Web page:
October 3 (Sunday)
The hotel had a continental breakfast, and I took advantage of it after the previous night. We bid farewell as soon as we could to Salisbury.
The sun had come out and this was more of what I was hoping for. We were on US 13 at this point. The bucolic countryside with occasional small towns, that’s the Maryland I wanted to see. It wasn’t long, though, until we reached the state line and were in Virginia. We stopped at the Virginia visitor center for brochures and the like. Very nice and helpful.
The drive continued to be nice. I was sorely tempted to detour to Assateague Island, since the guidebooks had made it sound very appealing. But it would have taken way too much time to fully appreciated, so we skipped it.
The Virginia side of US 13 was just as pleasant as the Maryland side. Seventy odd miles of mellow, you can’t beat it.
We finally reached one of the things I’d been really, really looking forward to seeing on this trip. The Chesapeake Bay Bridge-Tunnel. Or as I referred to it, the Brunnel. Since that underwater thing connecting England and France is called the Chunnel, why not?
The Brunnel. I really recommend seeing it. After it opened in 1964, the American Society of Civil Engineers named it “One of the Seven Engineering Wonders of the Modern World“. It lost that honor to newer wonders years later, but it’s still pretty amazing. I could go on at length, but check the article (linked above) for a better explanation. We stopped at Fisherman’s Island, the beginning of the north end. Then we drove most of the rest of the way, stopping again at one of the manmade islands that’s part of the Brunnel. They had a tourist shop and restaurant, so I got a snack for Mom and me, and some t-shirts. We drove the last bit, and then we were back on the mainland, in Norfolk.
I know it’s a major shipping center, and I saw huge ships in the distance. No stopping there, but I’m quite interested in a revisit. It took some doing to get out of the city (it’s a biggie). But once we passed the edges, it was mostly rural again. US 58 is another road it was a pleasure to drive. I am confused by one memory. I could swear I saw a sign along the road indicating a turnoff for the FBI headquarters in Quantico. But that’s in the extreme north of the state, over 160 miles away. I could see a sign like that on an interstate, but not a semi-major road like US 58. Maybe it was for some place else.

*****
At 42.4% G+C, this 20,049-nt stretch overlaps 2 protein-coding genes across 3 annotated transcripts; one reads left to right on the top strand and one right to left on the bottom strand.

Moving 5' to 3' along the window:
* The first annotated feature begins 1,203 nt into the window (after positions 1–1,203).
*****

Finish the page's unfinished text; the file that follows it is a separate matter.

We were driving along and after a while we started seeing fields with denuded bushes. They had what looked to me like balls of spiderweb on them. I expressed my puzzlement and Mom said they were cotton plants. I lived in Florida all my life; how was I to know what cotton looks like? We laughed at my ignorance, though. Since then, I’ve seen small fields in the Panhandle, and I always remember this moment.
We continued on our leisurely way until we reached Emporia. I believe we stopped for gas or something, since it had been at least a couple of hours since Norfolk. Also, this was where we would get on I-95. In my mind that made it the beginning of the end of the trip, since we wouldn’t see much scenic the rest of the way. But I was pleasantly surprised to be wrong on that account.
First off, there had been an effort to landscape the interstate, at least while we were in Virginia. Which wasn’t for long, since Emporia is only 10 miles from the North Carolina border. But I-95 in that state is a nice drive too.
I wasn’t sure where we’d wind up for the night, or even if we’d find a room. Since we were back in the badly hit area of the east coast, I was afraid it’d be like the first day in Franklin. We stopped in Fayetteville and got a room with no problem. It wasn’t too late, and if I’d known of any sights to see, I might’ve tried to squeeze a few in. Instead, we settled on finding someplace for dinner. The place we found was, for me at least, a sight for sore eyes. Western Sizzlin’.
Back in the day, when I was still in the SCA in Gainesville, we’d go out to dinner after the Tuesday meetings. We had our favorites, and one was Western Sizzlin. I thought they completely went out of business, but apparently they only closed their Florida locations. It was just like I remembered, the steaks, the potato bar, everything. Mom liked it, but she didn’t have the association like I did. But she was happy that I was happy, and I was happy I had someone to share that happiness with.